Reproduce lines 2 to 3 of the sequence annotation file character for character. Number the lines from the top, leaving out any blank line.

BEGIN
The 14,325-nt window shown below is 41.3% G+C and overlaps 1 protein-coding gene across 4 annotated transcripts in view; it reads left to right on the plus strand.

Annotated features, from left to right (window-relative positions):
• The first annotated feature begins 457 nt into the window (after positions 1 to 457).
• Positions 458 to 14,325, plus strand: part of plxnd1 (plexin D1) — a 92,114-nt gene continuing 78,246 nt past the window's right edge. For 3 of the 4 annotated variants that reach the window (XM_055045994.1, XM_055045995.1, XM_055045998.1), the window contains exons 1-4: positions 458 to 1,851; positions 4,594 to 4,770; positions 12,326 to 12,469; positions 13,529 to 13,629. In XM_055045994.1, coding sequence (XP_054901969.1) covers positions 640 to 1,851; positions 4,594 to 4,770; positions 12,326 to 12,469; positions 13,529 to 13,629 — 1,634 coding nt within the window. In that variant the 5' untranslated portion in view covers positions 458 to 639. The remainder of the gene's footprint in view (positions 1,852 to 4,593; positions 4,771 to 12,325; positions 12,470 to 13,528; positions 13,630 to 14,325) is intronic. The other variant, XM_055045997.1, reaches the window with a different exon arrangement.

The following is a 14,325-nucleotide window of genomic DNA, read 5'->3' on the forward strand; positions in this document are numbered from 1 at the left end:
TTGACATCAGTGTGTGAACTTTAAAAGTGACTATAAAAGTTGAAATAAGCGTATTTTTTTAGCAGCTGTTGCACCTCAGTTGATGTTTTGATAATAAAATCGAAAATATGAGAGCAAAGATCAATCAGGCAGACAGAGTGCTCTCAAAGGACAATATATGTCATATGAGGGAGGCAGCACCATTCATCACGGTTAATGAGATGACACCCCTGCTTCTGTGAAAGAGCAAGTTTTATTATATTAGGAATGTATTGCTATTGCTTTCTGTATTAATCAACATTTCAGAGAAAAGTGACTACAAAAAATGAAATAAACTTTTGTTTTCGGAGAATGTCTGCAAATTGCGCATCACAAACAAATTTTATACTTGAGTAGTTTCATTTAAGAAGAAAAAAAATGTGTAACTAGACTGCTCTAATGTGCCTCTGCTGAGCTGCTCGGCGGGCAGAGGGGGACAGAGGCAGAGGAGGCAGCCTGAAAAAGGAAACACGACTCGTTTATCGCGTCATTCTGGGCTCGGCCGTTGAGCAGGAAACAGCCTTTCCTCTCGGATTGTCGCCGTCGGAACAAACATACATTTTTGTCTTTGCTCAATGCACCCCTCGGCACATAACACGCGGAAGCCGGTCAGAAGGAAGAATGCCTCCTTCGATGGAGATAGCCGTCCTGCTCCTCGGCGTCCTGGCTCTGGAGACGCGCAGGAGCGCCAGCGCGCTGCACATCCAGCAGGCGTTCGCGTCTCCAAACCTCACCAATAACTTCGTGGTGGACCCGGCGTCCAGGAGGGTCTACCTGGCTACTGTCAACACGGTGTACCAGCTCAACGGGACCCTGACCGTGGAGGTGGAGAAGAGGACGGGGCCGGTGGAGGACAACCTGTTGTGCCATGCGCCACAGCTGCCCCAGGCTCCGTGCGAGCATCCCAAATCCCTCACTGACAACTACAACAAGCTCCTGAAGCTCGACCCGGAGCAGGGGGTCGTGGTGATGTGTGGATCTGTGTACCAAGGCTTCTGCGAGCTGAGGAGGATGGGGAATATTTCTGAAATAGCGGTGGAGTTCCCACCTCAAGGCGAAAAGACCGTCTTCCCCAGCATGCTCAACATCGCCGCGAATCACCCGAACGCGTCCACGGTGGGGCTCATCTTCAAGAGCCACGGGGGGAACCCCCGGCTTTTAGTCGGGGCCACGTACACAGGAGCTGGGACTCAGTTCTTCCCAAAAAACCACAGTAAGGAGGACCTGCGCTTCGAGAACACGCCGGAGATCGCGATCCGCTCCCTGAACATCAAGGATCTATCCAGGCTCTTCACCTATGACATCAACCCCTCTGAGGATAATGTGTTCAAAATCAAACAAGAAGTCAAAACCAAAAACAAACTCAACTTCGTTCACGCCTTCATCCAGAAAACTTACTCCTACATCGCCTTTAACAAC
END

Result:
Annotated features, from left to right (window-relative positions):
• The first annotated feature begins 457 nt into the window (after positions 1 to 457).